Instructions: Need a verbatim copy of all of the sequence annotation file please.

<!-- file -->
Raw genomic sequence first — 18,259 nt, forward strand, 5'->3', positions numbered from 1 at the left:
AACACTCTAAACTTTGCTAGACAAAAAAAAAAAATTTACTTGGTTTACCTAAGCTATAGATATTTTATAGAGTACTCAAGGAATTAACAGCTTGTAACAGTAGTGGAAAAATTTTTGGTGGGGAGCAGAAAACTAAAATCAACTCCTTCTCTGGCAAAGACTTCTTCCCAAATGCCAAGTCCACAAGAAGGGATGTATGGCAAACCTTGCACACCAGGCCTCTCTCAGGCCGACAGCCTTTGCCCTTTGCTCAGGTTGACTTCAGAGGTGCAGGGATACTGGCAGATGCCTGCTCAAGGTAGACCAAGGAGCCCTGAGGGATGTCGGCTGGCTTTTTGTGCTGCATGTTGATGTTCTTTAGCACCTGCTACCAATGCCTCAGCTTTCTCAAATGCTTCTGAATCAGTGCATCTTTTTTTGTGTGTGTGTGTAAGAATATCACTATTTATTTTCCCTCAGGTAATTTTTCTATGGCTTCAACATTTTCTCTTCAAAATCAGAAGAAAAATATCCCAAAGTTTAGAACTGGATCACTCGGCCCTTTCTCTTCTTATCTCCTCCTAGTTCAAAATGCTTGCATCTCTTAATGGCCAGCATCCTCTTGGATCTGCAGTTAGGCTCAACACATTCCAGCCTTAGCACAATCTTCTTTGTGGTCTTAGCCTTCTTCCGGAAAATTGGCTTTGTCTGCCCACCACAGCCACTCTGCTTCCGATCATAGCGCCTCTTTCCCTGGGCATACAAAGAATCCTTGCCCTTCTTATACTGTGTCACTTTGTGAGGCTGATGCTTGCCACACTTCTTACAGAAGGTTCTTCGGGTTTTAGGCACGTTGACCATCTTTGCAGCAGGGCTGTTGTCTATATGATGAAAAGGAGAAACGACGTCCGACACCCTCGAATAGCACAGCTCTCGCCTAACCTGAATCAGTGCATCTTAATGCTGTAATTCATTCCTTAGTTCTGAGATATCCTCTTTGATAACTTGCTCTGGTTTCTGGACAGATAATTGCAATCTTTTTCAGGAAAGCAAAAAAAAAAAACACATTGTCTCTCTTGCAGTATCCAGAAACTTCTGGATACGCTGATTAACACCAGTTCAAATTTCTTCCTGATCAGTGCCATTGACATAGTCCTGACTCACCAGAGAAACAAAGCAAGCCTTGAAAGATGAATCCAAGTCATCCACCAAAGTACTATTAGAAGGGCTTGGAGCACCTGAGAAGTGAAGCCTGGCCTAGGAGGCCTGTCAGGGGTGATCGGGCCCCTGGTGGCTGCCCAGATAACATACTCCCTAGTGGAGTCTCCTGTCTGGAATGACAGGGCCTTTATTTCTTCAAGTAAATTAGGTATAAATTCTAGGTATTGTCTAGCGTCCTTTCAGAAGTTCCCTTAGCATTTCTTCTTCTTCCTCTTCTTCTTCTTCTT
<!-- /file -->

Raw genomic sequence first — 18,259 nt, forward strand, 5'->3', positions numbered from 1 at the left:
AACACTCTAAACTTTGCTAGACAAAAAAAAAAAATTTACTTGGTTTACCTAAGCTATAGATATTTTATAGAGTACTCAAGGAATTAACAGCTTGTAACAGTAGTGGAAAAATTTTTGGTGGGGAGCAGAAAACTAAAATCAACTCCTTCTCTGGCAAAGACTTCTTCCCAAATGCCAAGTCCACAAGAAGGGATGTATGGCAAACCTTGCACACCAGGCCTCTCTCAGGCCGACAGCCTTTGCCCTTTGCTCAGGTTGACTTCAGAGGTGCAGGGATACTGGCAGATGCCTGCTCAAGGTAGACCAAGGAGCCCTGAGGGATGTCGGCTGGCTTTTTGTGCTGCATGTTGATGTTCTTTAGCACCTGCTACCAATGCCTCAGCTTTCTCAAATGCTTCTGAATCAGTGCATCTTTTTTTGTGTGTGTGTGTAAGAATATCACTATTTATTTTCCCTCAGGTAATTTTTCTATGGCTTCAACATTTTCTCTTCAAAATCAGAAGAAAAATATCCCAAAGTTTAGAACTGGATCACTCGGCCCTTTCTCTTCTTATCTCCTCCTAGTTCAAAATGCTTGCATCTCTTAATGGCCAGCATCCTCTTGGATCTGCAGTTAGGCTCAACACATTCCAGCCTTAGCACAATCTTCTTTGTGGTCTTAGCCTTCTTCCGGAAAATTGGCTTTGTCTGCCCACCACAGCCACTCTGCTTCCGATCATAGCGCCTCTTTCCCTGGGCATACAAAGAATCCTTGCCCTTCTTATACTGTGTCACTTTGTGAGGCTGATGCTTGCCACACTTCTTACAGAAGGTTCTTCGGGTTTTAGGCACGTTGACCATCTTTGCAGCAGGGCTGTTGTCTATATGATGAAAAGGAGAAACGACGTCCGACACCCTCGAATAGCACAGCTCTCGCCTAACCTGAATCAGTGCATCTTAATGCTGTAATTCATTCCTTAGTTCTGAGATATCCTCTTTGATAACTTGCTCTGGTTTCTGGACAGATAATTGCAATCTTTTTCAGGAAAGCAAAAAAAAAAAACACATTGTCTCTCTTGCAGTATCCAGAAACTTCTGGATACGCTGATTAACACCAGTTCAAATTTCTTCCTGATCAGTGCCATTGACATAGTCCTGACTCACCAGAGAAACAAAGCAAGCCTTGAAAGATGAATCCAAGTCATCCACCAAAGTACTATTAGAAGGGCTTGGAGCACCTGAGAAGTGAAGCCTGGCCTAGGAGGCCTGTCAGGGGTGATCGGGCCCCTGGTGGCTGCCCAGATAACATACTCCCTAGTGGAGTCTCCTGTCTGGAATGACAGGGCCTTTATTTCTTCAAGTAAATTAGGTATAAATTCTAGGTATTGTCTAGCGTCCTTTCAGAAGTTCCCTTAGCATTTCTTCTTCTTCCTCTTCTTCTTCTTCTT